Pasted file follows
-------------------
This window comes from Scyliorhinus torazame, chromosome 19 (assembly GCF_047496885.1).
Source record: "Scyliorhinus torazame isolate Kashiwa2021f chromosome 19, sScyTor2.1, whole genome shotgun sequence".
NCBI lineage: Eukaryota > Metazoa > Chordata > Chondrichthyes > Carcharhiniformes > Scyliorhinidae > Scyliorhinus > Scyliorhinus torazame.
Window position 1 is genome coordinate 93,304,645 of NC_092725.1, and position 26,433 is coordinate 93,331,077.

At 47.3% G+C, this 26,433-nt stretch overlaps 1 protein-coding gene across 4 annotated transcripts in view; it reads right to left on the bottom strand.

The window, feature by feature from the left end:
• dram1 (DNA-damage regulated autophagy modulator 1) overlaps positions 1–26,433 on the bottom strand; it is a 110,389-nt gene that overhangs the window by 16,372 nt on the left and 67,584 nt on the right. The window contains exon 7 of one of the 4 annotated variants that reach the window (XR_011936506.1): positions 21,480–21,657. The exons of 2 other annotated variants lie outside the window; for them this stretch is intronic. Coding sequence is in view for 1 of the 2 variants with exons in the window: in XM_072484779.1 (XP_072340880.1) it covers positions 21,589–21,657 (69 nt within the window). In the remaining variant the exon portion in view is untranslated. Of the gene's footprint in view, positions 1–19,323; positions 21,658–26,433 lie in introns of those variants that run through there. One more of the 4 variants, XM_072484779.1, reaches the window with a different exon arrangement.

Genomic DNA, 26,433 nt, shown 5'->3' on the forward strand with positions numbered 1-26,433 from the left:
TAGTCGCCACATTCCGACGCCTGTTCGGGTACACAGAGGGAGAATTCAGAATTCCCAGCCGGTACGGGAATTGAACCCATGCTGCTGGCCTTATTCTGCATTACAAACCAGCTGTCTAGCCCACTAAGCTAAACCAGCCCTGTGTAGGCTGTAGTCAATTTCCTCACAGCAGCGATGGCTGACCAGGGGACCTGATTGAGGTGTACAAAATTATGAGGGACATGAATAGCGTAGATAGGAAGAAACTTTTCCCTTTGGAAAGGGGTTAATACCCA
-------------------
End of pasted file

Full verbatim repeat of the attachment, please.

This window comes from Scyliorhinus torazame, chromosome 19 (assembly GCF_047496885.1).
Source record: "Scyliorhinus torazame isolate Kashiwa2021f chromosome 19, sScyTor2.1, whole genome shotgun sequence".
NCBI lineage: Eukaryota > Metazoa > Chordata > Chondrichthyes > Carcharhiniformes > Scyliorhinidae > Scyliorhinus > Scyliorhinus torazame.
Window position 1 is genome coordinate 93,304,645 of NC_092725.1, and position 26,433 is coordinate 93,331,077.

At 47.3% G+C, this 26,433-nt stretch overlaps 1 protein-coding gene across 4 annotated transcripts in view; it reads right to left on the bottom strand.

The window, feature by feature from the left end:
• dram1 (DNA-damage regulated autophagy modulator 1) overlaps positions 1–26,433 on the bottom strand; it is a 110,389-nt gene that overhangs the window by 16,372 nt on the left and 67,584 nt on the right. The window contains exon 7 of one of the 4 annotated variants that reach the window (XR_011936506.1): positions 21,480–21,657. The exons of 2 other annotated variants lie outside the window; for them this stretch is intronic. Coding sequence is in view for 1 of the 2 variants with exons in the window: in XM_072484779.1 (XP_072340880.1) it covers positions 21,589–21,657 (69 nt within the window). In the remaining variant the exon portion in view is untranslated. Of the gene's footprint in view, positions 1–19,323; positions 21,658–26,433 lie in introns of those variants that run through there. One more of the 4 variants, XM_072484779.1, reaches the window with a different exon arrangement.

Genomic DNA, 26,433 nt, shown 5'->3' on the forward strand with positions numbered 1-26,433 from the left:
TAGTCGCCACATTCCGACGCCTGTTCGGGTACACAGAGGGAGAATTCAGAATTCCCAGCCGGTACGGGAATTGAACCCATGCTGCTGGCCTTATTCTGCATTACAAACCAGCTGTCTAGCCCACTAAGCTAAACCAGCCCTGTGTAGGCTGTAGTCAATTTCCTCACAGCAGCGATGGCTGACCAGGGGACCTGATTGAGGTGTACAAAATTATGAGGGACATGAATAGCGTAGATAGGAAGAAACTTTTCCCTTTGGAAAGGGGTTAATACCCA